President Barack Obama has been touting two Tennessee programs in the lead-up to his State of the Union address.
As President Obama announced his free community college plan in Knoxville today, he was joined by top Republican lawmakers. But this doesn’t necessarily mean Obama’s proposal is getting bipartisan support.
In President Obama’s third visit to Tennessee in the past year, he will be announcing a proposal that would make community college free for all Americans. "We also have make sure that everybody has the opportunity to constantly train themselves for better jobs, better wages, better benefits," he said in a video Thursday night.
In just a few weeks, students who applied for free community college — and almost every high school senior in the state did — will have their first mandatory Tennessee Promise meeting.
If every student who applied for Tennessee’s free community college program actually went to community college, some schools, including Volunteer State Community College, would nearly double their full-time enrollment. But it's holding judgment about enrollment increases until the next step of the application process.
The state has a final count of students who have applied for Tennessee Promise, the last-dollar scholarship that guarantees free community college tuition: 56,571.
The governor’s Tennessee Promise program guarantees that students can go to community college for free. And calling it free is more than a monetary statement: It’s also wildly effective marketing.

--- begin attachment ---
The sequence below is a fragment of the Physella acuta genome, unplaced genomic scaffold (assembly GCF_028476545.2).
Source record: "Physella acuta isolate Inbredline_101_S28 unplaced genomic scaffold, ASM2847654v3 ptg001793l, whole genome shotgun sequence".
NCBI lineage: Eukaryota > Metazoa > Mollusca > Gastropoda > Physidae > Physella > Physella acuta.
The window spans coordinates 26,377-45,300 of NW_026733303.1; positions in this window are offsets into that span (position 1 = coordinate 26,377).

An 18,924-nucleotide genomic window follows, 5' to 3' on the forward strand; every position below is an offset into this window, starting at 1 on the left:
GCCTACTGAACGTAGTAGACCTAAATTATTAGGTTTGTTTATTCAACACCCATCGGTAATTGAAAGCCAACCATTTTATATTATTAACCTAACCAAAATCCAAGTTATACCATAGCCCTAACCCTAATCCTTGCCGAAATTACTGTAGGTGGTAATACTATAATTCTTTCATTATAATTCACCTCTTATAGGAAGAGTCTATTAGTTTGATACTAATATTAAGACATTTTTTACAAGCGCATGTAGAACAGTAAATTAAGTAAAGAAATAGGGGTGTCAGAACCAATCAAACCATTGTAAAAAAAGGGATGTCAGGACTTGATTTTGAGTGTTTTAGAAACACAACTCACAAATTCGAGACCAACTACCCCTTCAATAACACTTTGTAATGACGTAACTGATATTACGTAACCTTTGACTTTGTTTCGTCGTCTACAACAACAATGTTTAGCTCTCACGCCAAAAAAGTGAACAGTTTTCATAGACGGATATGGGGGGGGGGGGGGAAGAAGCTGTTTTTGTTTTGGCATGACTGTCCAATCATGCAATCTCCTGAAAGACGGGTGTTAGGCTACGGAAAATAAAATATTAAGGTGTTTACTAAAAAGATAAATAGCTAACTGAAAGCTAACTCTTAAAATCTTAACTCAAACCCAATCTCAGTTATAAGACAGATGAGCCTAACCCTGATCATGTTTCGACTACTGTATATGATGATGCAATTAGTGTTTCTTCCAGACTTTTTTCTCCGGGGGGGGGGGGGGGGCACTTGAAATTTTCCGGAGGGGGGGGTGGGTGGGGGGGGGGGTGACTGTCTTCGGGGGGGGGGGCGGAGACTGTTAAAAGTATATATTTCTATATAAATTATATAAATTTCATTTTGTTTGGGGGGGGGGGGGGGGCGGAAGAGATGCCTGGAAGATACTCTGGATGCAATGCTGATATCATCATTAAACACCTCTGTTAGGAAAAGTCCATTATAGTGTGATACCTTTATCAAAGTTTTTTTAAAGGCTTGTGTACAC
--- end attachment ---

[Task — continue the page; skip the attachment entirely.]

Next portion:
Many students attending community college under Tennessee Promise next fall will get their tuition paid by the federal government — meaning they could go to school tuition-free even without the state program.
Almost three quarters of high school seniors in the state have applied for Tennessee Promise, the last-dollar scholarship that covers community college tuition, which has doubled the state's expectations.
More than 40,000 high school seniors have signed up for Tennessee Promise, the new state scholarship that sends students to community college for free. But they still have a lot to do before their first day of class, and sometimes even the smallest hiccup can derail would-be college students.
The Tennessee Board of Regents may see 5,000 to 6,000 new students next year -- meaning students who otherwise wouldn't attend a TBR school -- as a result of Tennessee Promise. Four-year schools will be competing within the system for freshmen who could go to a community college for free.
Four-year schools have sweetened scholarship packages and financial aid to transferring students.
MTSU's decline in enrollment has professors worrying this is foresight into the future, and it has administrators cutting millions from the academic budget.
The prospect of free community college in Tennessee has increased competition with universities, who have ramped up recruiting preemptively. Governor Bill Haslam relayed several candid conversations with college presidents at an event in New York this week.
Middle Tennessee State University is expecting to give out 250 more merit scholarships next year because it is lowering the ACT scores needed to qualify. It's making this move as the state is putting less funding toward freshman and sophomores at four-year schools.
Gov. Bill Haslam signed this bill into law today — for the seventh time. He's been holding ceremonies around the state to talk about the push for more college graduates. The legislation will let any Tennessee resident attend community college for free.
Governor Bill Haslam is starting to compromise on his administration’s proposal to pay the full tuition for anyone going to community college.
One of the outstanding questions on Governor Bill Haslam’s plan to offer free community college is whether the financing will really work. That’s even a question to the state’s top money-man, Treasurer David Lillard.
Tennessee community colleges have been getting a lot of calls in the past week, ever since Governor Bill Haslam announced plans to offer free tuition to high school graduates.
Schools like the idea of free higher education, but not at the cost of scholarships for their students.